By Spence Petros

One of the most important structural elements (if not the most important) on a body of water, is the “inside turn” on a structure or an edge. For those of you that are not sure what this is, it’s basically the opposite of a point. While a point is usually shallower bottom extending out into deeper water, an inside turn is just the opposite; it’s where deeper water cuts into a structure or edge. What constitutes deeper water varies on the type of water you are fishing. On a shallower body of water, a deeper water swing in might only be a foot or two, while on a deep lake the bottom may break sharply into the inside turn. Depth changes are always relative to the over-all depths of the waters you are fishing. In in shallower lakes it doesn’t take much of a depth change to create a great fish-holding edge.

On most points that extend into deeper water there will be two inside turns. These are basically the corners of the structure where it begins to jut outward. Sometimes the angle of the turns will be pretty much the same, but if the point juts sharply to one side or another, the corner that has the sharpest angle will usually by the one that is most protective. For example; if one corner has a 20-degree angle to it, and the other has a 70-degree angle, the sharper turn (20-degrees) would have the best chance of holding game fish.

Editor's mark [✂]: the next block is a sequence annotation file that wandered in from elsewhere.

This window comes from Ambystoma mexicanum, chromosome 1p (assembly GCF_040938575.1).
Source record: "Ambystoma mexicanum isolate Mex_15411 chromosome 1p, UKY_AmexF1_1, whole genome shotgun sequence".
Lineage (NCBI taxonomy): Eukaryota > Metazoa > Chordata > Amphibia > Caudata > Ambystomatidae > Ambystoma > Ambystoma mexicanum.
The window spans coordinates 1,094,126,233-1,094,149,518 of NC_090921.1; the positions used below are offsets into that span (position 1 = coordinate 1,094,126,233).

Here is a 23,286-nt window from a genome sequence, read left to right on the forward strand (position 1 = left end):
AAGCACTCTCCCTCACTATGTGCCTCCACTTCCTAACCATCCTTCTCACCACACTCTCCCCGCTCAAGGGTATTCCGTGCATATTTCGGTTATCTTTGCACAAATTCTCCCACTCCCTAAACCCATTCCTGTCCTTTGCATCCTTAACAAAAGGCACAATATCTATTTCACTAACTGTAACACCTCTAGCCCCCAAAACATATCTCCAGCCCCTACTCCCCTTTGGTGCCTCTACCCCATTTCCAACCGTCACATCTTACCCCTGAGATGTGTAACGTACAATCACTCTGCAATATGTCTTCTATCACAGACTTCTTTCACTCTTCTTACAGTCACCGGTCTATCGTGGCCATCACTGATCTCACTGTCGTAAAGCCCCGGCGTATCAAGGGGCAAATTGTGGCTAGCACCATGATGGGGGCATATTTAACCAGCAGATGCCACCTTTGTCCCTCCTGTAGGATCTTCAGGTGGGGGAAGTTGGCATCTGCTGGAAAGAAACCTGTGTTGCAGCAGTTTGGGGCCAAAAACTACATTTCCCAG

Why do I like the sharper angles best? The sharper the angle the harder it is to recognize and fish effectively by the average angler. And a sharp angle is almost impossible to troll effectively. I also think sharper corners offer the fish a more shaded area that serves as a better ambush spot. And the most important reason I love these spots…I’ve just caught so many bass, walleye, pike and muskies out of these corners.

A couple other plusses about in-side turns are they can be real key areas after cold fronts and in mid to late fall. If bass or walleyes had been using the end of a point and suddenly “disappear” after a cold front, the school will often reposition into the in-side turn on the point. This sharper-breaking part of a structure often becomes the key area on a point in later fall when fish generally prefer a quick route to deeper water.

Inside turns don’t always have to be associated with a point. Sometimes it can be a gradual swing of deeper water into a weed edge or big flat. It could be a cut in a river shoreline that creates a fish-holding eddy. Points are great and are our most commonly fished structure, but that doesn’t mean they are the best structures to fish, at least not in my book!